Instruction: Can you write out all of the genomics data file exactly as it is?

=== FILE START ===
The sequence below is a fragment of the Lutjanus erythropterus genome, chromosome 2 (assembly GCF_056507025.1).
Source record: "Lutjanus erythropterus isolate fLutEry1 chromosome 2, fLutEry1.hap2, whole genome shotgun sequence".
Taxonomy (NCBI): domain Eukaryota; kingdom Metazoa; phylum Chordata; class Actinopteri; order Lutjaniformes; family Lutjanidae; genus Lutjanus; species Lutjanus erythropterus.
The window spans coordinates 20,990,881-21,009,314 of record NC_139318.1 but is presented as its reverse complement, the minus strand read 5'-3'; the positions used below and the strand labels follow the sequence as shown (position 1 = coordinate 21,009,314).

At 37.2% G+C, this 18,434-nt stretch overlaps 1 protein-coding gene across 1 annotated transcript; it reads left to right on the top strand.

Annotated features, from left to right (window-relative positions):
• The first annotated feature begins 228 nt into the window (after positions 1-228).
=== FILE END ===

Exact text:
The sequence below is a fragment of the Lutjanus erythropterus genome, chromosome 2 (assembly GCF_056507025.1).
Source record: "Lutjanus erythropterus isolate fLutEry1 chromosome 2, fLutEry1.hap2, whole genome shotgun sequence".
Taxonomy (NCBI): domain Eukaryota; kingdom Metazoa; phylum Chordata; class Actinopteri; order Lutjaniformes; family Lutjanidae; genus Lutjanus; species Lutjanus erythropterus.
The window spans coordinates 20,990,881-21,009,314 of record NC_139318.1 but is presented as its reverse complement, the minus strand read 5'-3'; the positions used below and the strand labels follow the sequence as shown (position 1 = coordinate 21,009,314).

At 37.2% G+C, this 18,434-nt stretch overlaps 1 protein-coding gene across 1 annotated transcript; it reads left to right on the top strand.

Annotated features, from left to right (window-relative positions):
• The first annotated feature begins 228 nt into the window (after positions 1-228).